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BSO Music Director Andris Nelsons Welcomes Trumpet Virtuoso Håkan Hardenberger & Conducts All-Brahms Program


BSO Music Director Andris Nelsons Welcomes Trumpet Virtuoso Håkan Hardenberger & Conducts All-Brahms Program

BSO Music Director Andris Nelsons returns to Symphony Hall to lead the Boston Symphony Orchestra in music of Jörg Widman, Mahler, and Brahms, bringing the fall period of the 2021-22 BSO season to an end.

Program Details-BSO Concerts, November 18 and 20 at 8 p.m.; November 19 at 1:30 p.m.
A frequent collaborator with Andris Nelsons and the BSO, Håkan Hardenberger returns to the Symphony Hall stage for the first American performances of a BSO co-commissioned work, Towards Paradise (Labyrinth VI), for trumpet and orchestra, by German composer Jörg Widmann. The Swedish trumpeter has appeared with the BSO in a wide range of music since his 2012 debut, and in 2015 toured Europe with Mr. Nelsons and the BSO.

The Widmann work is one of six co-commissioned works-from composers representing three continents-the BSO will perform during the 2021-22 season. Widman, himself a noted clarinetist, creates imaginatively dramatic works with deep roots in music history. Also on the program is Mahler's Symphony No. 1, which displays the combination of folk-music simplicity and Romantic intensity that became hallmarks of his later works.

Program Details-BSO Concerts, November 23 and 27 at 8 p.m.; November 26 at 1:30 p.m.
This all-Brahms concert led by Andris Nelsons includes the first of Brahms's four symphonies, which he did not complete until the comparatively late age of 43. In its progression from C minor to C major and especially in the final movement, the Symphony No. 1 was influenced by the music of Beethoven, yet already displays Brahms's own distinctive compositional style. The two Brahms serenades, both early orchestral works in the composer's output, were inspired by the serenades and divertimentos of the Classical era. The second, written in 1859, is in five movements and omits violins, brass, and percussion from its orchestration. The middle movement Adagio is the expressive high point of the work.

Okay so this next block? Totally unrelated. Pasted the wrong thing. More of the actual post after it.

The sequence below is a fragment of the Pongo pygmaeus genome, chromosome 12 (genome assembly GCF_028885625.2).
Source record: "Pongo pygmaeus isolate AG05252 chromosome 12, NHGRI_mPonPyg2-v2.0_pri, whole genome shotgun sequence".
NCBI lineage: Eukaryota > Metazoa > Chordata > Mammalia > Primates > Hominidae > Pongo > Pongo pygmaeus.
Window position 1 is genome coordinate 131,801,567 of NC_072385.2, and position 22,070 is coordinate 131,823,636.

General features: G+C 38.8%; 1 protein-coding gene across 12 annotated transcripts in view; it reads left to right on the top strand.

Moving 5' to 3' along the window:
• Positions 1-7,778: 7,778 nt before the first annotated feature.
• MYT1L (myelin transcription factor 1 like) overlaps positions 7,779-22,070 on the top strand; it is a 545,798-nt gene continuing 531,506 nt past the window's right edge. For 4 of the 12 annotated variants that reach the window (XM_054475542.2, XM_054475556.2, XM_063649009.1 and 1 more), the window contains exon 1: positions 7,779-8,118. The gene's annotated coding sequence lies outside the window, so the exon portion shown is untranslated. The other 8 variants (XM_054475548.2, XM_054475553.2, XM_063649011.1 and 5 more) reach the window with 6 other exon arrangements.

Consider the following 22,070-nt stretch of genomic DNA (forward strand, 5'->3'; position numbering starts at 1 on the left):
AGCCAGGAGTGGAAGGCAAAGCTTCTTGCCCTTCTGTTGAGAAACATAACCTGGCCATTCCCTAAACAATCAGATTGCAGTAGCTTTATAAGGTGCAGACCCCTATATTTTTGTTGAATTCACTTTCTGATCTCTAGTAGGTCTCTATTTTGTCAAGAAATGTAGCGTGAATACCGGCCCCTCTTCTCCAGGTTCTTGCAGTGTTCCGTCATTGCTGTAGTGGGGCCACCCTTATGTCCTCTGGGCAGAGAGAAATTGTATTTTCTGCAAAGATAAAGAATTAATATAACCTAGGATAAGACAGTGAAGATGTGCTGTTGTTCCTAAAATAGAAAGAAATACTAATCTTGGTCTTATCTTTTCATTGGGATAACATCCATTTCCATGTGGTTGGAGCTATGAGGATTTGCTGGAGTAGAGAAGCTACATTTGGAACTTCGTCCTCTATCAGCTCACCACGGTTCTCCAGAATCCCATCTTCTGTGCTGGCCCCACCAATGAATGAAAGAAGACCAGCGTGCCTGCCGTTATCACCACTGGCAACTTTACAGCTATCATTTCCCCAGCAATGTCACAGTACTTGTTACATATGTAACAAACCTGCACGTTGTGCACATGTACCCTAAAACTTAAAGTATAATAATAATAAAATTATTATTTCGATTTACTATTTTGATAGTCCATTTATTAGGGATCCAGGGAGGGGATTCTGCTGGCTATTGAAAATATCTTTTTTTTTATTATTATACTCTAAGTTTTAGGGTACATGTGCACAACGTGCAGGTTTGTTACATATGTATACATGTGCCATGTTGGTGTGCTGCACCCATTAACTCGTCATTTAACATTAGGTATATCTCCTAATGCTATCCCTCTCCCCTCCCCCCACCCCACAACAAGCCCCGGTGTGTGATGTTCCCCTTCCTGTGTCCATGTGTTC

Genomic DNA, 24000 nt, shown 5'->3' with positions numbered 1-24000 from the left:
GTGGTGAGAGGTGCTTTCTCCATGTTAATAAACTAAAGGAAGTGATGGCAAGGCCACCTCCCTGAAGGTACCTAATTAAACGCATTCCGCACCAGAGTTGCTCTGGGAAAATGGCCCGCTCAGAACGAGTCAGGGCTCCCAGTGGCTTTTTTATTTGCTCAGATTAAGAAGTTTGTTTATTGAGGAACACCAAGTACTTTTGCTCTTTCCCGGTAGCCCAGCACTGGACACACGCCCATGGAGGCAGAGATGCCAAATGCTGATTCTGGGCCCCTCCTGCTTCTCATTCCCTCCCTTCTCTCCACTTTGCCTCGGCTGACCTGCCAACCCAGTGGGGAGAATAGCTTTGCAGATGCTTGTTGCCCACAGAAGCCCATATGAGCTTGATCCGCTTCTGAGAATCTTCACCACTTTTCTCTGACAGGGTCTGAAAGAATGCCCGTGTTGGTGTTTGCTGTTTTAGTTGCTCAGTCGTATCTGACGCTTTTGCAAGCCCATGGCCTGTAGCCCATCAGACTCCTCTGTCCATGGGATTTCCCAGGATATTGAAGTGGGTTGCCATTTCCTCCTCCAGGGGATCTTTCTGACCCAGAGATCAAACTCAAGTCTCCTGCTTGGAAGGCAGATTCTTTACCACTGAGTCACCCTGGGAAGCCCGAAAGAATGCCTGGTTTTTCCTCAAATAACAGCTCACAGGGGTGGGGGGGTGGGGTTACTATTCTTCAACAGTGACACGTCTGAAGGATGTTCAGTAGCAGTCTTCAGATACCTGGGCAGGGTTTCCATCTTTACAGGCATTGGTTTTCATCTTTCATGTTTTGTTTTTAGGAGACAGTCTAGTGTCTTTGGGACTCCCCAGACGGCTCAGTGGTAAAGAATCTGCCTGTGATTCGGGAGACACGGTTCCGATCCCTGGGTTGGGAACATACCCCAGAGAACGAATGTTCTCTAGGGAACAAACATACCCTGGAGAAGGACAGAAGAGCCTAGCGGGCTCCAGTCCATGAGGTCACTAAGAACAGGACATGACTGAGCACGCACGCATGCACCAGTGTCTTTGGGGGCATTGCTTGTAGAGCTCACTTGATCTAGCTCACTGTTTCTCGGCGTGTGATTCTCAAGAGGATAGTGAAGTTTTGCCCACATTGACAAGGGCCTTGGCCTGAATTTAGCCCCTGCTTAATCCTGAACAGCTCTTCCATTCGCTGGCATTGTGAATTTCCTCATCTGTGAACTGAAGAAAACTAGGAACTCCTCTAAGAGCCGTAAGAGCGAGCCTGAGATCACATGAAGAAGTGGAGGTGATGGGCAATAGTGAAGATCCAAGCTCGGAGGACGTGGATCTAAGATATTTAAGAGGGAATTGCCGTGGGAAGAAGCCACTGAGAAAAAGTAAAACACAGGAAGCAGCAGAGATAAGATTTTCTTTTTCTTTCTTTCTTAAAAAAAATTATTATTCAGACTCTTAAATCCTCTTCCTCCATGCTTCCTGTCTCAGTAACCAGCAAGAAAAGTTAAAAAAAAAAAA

Mr. Nelsons, the Ray and Maria Stata BSO Music Director, will return to the Boston Symphony Orchestra podium, January 6-8, to lead the world premiere of the BSO co-commission Stories from the Vienna Woods by Viennese composer HK Gruber, Mozart's Violin Concerto No 5, with Hilary Hahn as soloist, and Prokofiev's Symphony No. 5.

Current BSO NOW concert streams now available at include an Andris Nelsons-led program of music by Mozart and Strauss, the Concert for Our City: Reunited at Symphony Hall, with BSO leadership Andris Nelsons, Thomas Wilkins, John Williams, and Keith Lockhart sharing the BSO and Boston Pops podium, and an archival performance of Beethoven's Ninth Symphony with Eric Leinsdorf conducting. Click here for further details about the 2021-22 BSO NOW online performance series, which will also feature Holiday Pops, education, and special activities and chamber music performances from Tanglewood.

In addition, CRB Classical 99.5, a GBH station - celebrating their 70th anniversary of presenting Boston Symphony Orchestra concerts - will feature live BSO radio broadcasts and online audio streams ( and of Saturday-evening concerts from Symphony Hall at 8 p.m., October 2-April 30.

Ticket Information, Discounted Programs, and the BSO's Website and Social Media Channels
Tickets for the 2021-22 BSO season, starting at $25, are available for purchase through or by calling 888-266-1200. Click here for additional ticketing information, including details on the BSO's discounted ticket programs-the High School and College Cards, $25 tickets for patrons under 40, Rush Tickets, EBT Card to Culture, and Group Sales-as well as access information for patrons with disabilities.

Further details about the BSO's many activities and ticketing options are available at

The orchestra remains strongly committed to the health and safety of audience members, musicians, and staff. Mask-wearing and proof of either vaccination or a negative COVID-19 test are required for entry to the hall. Updated pandemic protocols at Symphony Hall are available here or at

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